Peritoneal dialysis (PD) is a therapeutic option for the treatment of end-stage renal disease and is based on the use of the peritoneum as a semipermeable membrane for the exchange of toxic solutes and water. Long-term exposure of the peritoneal membrane to hyperosmotic PD fluids causes inflammation, loss of the mesothelial cells monolayer, fibrosis, vasculopathy, and angiogenesis, which may lead to peritoneal functional decline. Peritonitis may further exacerbate the injury of the peritoneal membrane. In parallel with these peritoneal alterations, mesothelial cells undergo an epithelial to mesenchymal transition (EMT), which has been associated with peritoneal deterioration. Factors contributing to the bioincompatibility of classical PD fluids include the high content of glucose/glucose degradation products (GDPs) and their acidic pH. New generation low-GDPs-neutral pH fluids have improved biocompatibility resulting in better preservation of the peritoneum. However, standard glucose-based fluids are still needed, as biocompatible solutions are expensive for many potential users. An alternative approach to preserve the peritoneal membrane, complementary to the efforts to improve fluid biocompatibility, is the use of pharmacological agents protecting the mesothelium. This paper provides a comprehensive review of recent advances that point to the EMT of mesothelial cells as a potential therapeutic target to preserve membrane function.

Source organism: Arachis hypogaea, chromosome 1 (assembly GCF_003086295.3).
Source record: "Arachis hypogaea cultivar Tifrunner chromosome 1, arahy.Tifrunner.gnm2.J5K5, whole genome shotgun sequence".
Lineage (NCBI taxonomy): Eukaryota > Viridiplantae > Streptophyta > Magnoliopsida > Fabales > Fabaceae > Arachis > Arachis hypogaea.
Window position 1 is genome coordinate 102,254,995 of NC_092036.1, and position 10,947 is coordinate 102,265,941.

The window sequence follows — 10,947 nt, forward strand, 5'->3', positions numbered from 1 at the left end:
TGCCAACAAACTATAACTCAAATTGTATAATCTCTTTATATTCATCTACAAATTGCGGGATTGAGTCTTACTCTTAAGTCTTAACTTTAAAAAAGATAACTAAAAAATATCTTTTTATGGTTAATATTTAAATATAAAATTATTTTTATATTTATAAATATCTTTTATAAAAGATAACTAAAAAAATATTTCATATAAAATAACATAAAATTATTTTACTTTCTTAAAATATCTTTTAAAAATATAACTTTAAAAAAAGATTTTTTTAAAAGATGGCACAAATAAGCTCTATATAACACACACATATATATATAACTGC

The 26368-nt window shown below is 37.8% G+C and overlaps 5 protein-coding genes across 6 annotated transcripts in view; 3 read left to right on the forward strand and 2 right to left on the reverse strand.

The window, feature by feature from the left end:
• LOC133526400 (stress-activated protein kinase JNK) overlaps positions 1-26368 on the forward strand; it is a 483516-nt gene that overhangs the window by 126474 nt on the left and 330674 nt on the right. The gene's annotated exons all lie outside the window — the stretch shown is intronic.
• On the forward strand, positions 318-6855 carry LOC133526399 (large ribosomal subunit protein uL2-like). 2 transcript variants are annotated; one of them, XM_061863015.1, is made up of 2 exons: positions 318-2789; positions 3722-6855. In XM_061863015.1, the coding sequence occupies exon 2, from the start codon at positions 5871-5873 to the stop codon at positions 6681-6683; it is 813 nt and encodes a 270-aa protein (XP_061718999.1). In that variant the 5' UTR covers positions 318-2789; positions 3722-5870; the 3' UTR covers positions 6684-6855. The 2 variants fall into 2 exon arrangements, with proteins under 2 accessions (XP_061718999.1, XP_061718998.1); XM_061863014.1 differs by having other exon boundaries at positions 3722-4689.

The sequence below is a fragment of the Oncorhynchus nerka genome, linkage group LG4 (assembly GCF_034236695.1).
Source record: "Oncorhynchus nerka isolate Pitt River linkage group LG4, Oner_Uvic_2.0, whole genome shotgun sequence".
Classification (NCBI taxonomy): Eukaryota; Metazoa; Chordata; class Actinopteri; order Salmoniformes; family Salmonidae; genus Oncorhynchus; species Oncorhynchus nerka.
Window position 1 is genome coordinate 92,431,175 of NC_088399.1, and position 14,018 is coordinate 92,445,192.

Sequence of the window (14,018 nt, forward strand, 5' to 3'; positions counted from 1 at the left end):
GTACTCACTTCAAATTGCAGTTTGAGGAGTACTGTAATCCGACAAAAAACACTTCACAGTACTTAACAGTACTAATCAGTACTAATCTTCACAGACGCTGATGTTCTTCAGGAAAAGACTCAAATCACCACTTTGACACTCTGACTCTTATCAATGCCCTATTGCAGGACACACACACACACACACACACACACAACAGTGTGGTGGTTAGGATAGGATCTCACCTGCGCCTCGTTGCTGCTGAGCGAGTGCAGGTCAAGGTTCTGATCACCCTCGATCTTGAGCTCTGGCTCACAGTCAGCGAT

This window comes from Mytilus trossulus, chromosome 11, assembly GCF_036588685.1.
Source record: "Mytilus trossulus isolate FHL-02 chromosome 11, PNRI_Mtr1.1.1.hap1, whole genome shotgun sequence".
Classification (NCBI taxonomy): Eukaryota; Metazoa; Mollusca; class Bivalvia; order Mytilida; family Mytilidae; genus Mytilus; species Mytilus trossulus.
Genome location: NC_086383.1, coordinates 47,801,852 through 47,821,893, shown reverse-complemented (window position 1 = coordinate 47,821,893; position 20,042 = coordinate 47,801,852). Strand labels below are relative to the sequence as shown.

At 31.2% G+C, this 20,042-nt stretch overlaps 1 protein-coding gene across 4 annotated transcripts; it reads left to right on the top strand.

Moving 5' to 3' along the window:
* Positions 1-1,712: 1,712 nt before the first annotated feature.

No MeSH data available.


Related in: MedlinePlus